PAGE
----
Reptiles are some of the best-represented animals in Amistad National Recreation Area. In fact, three of the park’s resident reptiles – the Texas indigo snake, the Trans-Pecos black-headed snake and the Texas horned lizard – are all protected species, whose populations are currently threatened.
Thirteen different lizard species, including several race runners and skinks, live within the park’s borders. On the other hand, 12 snake species – most notably including the Texas coral snake – also call the park home. Trans-Pecos copperheads and western diamondback rattlesnakes also live in Amistad National Recreation Area. Although these snakes are venomous and require great respect, they normally avoid humans whenever possible.
Soft-shelled turtles and river cooters are also park residents. You can often spot these animals basking on rocks or right under the surface of the water on sunny days.
Wildlife Viewing Tips: Making the Most of Your Visit
Employ the following tips to see as many animals during your visit to Amistad National Recreation Area.
Amistad National Recreation Area is certainly a haven for wildlife. However, you won’t see very many of them if you just wander about aimlessly. Instead, you’ll want to employ a few helpful tips, which should help increase the number of species you observe.
- Plan your trip in October to see the monarch migration. One of the most fantastic sights Amistad National Recreation Area offers is the annual butterfly migration. The timing of the event varies slightly, but if you plan your trip for mid to late October, you’ll usually have ample opportunities to enjoy them.
- Explore during the early morning and late evening hours if you’re visiting during the summer. Amistad National Recreation Area is quite a warm destination, with summertime temperatures routinely reaching triple-digit territory. This causes many of the animals to hide during midday while confining their activity to the early morning and late afternoon hours.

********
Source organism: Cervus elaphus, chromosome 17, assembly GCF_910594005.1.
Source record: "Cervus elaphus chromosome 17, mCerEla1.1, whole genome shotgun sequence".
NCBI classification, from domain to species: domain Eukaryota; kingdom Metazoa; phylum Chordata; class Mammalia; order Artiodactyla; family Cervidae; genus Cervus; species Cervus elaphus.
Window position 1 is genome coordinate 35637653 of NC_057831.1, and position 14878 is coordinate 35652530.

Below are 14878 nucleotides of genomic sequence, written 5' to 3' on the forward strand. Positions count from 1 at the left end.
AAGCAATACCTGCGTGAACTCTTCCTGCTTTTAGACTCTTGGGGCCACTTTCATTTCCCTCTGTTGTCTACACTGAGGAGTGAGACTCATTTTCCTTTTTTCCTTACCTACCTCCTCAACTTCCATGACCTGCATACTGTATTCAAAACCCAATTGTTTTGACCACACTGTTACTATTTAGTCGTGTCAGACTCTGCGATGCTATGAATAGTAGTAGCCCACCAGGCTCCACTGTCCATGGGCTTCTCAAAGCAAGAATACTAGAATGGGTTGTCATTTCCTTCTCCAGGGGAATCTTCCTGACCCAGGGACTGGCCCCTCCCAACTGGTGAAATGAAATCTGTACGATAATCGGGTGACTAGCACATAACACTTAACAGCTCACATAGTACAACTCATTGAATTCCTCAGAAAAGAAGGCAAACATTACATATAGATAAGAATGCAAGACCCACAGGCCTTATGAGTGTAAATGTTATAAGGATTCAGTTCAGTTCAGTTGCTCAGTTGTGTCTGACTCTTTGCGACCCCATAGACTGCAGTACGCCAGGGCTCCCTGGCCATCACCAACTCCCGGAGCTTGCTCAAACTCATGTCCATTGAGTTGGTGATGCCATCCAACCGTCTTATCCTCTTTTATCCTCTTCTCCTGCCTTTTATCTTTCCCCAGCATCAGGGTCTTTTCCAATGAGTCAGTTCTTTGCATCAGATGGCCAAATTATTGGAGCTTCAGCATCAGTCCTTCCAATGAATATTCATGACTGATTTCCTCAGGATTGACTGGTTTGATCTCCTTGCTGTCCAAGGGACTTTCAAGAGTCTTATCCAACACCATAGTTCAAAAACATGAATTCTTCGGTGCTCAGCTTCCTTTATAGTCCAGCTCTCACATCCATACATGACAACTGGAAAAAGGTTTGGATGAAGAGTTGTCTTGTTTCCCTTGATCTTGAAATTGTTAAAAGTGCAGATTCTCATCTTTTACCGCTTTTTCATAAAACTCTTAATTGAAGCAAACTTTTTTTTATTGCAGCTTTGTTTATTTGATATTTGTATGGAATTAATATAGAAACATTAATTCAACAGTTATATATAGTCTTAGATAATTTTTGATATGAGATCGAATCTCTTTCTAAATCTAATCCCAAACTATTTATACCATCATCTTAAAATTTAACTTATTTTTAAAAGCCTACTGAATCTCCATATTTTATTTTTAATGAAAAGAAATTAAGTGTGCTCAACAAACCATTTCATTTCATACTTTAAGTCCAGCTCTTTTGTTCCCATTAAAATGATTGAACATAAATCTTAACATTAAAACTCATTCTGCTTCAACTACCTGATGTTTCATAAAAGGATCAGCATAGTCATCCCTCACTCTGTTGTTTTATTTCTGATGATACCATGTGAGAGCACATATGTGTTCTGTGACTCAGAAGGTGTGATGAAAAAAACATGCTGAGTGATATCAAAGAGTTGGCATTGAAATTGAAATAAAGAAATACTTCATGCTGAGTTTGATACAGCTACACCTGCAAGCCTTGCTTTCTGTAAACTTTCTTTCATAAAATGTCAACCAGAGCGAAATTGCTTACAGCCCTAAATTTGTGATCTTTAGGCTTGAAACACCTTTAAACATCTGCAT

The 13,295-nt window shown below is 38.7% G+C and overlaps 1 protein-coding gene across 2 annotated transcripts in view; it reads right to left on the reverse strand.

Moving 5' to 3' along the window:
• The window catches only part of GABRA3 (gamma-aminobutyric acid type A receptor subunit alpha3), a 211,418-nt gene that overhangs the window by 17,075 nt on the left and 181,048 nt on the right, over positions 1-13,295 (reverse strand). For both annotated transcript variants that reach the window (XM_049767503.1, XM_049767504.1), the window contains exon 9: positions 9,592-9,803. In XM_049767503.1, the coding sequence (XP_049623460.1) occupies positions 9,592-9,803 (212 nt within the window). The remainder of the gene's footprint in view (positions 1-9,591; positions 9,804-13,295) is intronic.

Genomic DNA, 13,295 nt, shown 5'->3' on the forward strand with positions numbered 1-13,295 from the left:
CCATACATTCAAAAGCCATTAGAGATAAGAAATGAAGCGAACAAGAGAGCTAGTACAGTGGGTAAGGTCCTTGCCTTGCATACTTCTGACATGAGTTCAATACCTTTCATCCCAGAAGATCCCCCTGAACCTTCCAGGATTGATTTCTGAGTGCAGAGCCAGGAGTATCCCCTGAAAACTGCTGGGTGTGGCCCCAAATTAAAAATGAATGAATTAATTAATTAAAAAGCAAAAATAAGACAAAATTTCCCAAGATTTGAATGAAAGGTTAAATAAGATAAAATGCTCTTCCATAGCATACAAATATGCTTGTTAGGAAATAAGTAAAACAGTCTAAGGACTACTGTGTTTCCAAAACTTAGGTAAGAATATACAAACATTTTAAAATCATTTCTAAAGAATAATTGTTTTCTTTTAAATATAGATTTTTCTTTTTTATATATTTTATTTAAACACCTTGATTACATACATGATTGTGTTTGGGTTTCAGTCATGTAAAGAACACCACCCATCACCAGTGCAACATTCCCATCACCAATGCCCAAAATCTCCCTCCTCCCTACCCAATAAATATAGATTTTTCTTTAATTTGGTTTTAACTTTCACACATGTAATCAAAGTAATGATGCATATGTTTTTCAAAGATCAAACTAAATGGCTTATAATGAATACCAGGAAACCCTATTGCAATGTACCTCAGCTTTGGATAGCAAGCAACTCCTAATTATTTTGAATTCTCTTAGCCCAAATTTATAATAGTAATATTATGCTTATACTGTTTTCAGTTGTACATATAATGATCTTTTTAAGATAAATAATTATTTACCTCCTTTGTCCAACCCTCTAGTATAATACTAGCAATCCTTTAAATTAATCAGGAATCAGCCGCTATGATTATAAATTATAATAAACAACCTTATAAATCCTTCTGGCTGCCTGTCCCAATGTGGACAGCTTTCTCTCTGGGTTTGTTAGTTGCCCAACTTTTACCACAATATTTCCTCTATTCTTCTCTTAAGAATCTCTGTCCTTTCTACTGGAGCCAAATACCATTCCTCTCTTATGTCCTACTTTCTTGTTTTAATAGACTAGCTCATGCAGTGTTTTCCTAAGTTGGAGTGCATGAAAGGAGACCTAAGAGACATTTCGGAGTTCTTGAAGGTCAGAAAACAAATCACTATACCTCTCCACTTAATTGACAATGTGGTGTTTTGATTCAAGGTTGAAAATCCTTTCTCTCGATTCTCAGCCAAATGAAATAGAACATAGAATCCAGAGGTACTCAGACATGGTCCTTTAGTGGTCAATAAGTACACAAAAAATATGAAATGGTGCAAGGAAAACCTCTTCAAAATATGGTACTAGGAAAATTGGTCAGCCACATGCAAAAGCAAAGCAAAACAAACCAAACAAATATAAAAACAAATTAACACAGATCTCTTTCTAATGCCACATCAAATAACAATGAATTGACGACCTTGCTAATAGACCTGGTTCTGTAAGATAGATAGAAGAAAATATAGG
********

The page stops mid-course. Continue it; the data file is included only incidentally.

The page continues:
- Keep your eyes peeled near the water-land boundary area. Because the area surrounding Amistad National Recreation Area is so dry, Amistad Reservoir draws animals from far and wide. Accordingly, you’ll want to be especially observant when exploring the area near the reservoir.
- Discuss recent wildlife sightings with the staff. The staff at Amistad National Recreation Area are a fantastic resource for wildlife lovers. They can also tell you about recent sightings of note, as well as some of the best places to see the park’s resident animals.
Tell Us About Your Experiences!
Amistad National Recreation Area is easily one of the most impressive parks along the southern U.S. border, and it offers a few unique opportunities that aren’t available many other places (such as the chance to see the annual monarch migration). Just be sure to schedule your trip carefully and employ the wildlife-viewing tips above to make the most of your visit.
Have you ever been to Amistad National Recreation Area? We’d love to hear about your experiences! Tell us all about your trip in the comments below.